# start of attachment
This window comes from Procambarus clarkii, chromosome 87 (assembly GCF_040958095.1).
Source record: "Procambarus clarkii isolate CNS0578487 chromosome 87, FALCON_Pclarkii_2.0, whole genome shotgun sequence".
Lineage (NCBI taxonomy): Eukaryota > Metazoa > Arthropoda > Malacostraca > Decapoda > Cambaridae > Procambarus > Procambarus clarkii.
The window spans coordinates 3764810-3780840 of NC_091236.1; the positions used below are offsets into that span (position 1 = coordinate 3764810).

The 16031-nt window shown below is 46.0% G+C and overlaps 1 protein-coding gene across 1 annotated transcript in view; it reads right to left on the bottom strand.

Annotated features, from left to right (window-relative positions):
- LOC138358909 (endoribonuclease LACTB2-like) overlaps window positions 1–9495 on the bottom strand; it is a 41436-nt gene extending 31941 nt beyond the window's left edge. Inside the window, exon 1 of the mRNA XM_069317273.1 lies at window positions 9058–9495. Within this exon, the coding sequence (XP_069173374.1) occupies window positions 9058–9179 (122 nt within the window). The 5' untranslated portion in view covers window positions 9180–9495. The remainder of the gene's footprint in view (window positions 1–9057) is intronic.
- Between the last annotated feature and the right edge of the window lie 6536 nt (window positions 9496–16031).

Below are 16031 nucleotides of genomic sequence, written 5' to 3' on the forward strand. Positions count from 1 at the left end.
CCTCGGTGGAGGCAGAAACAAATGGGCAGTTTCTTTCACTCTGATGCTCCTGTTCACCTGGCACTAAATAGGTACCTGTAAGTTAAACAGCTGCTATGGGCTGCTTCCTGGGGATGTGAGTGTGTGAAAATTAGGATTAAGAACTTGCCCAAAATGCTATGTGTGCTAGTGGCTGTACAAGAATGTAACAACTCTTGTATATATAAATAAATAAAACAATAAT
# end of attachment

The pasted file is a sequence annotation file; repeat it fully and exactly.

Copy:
This window comes from Procambarus clarkii, chromosome 87 (assembly GCF_040958095.1).
Source record: "Procambarus clarkii isolate CNS0578487 chromosome 87, FALCON_Pclarkii_2.0, whole genome shotgun sequence".
Lineage (NCBI taxonomy): Eukaryota > Metazoa > Arthropoda > Malacostraca > Decapoda > Cambaridae > Procambarus > Procambarus clarkii.
The window spans coordinates 3764810-3780840 of NC_091236.1; the positions used below are offsets into that span (position 1 = coordinate 3764810).

The 16031-nt window shown below is 46.0% G+C and overlaps 1 protein-coding gene across 1 annotated transcript in view; it reads right to left on the bottom strand.

Annotated features, from left to right (window-relative positions):
- LOC138358909 (endoribonuclease LACTB2-like) overlaps window positions 1–9495 on the bottom strand; it is a 41436-nt gene extending 31941 nt beyond the window's left edge. Inside the window, exon 1 of the mRNA XM_069317273.1 lies at window positions 9058–9495. Within this exon, the coding sequence (XP_069173374.1) occupies window positions 9058–9179 (122 nt within the window). The 5' untranslated portion in view covers window positions 9180–9495. The remainder of the gene's footprint in view (window positions 1–9057) is intronic.
- Between the last annotated feature and the right edge of the window lie 6536 nt (window positions 9496–16031).

Below are 16031 nucleotides of genomic sequence, written 5' to 3' on the forward strand. Positions count from 1 at the left end.
CCTCGGTGGAGGCAGAAACAAATGGGCAGTTTCTTTCACTCTGATGCTCCTGTTCACCTGGCACTAAATAGGTACCTGTAAGTTAAACAGCTGCTATGGGCTGCTTCCTGGGGATGTGAGTGTGTGAAAATTAGGATTAAGAACTTGCCCAAAATGCTATGTGTGCTAGTGGCTGTACAAGAATGTAACAACTCTTGTATATATAAATAAATAAAACAATAAT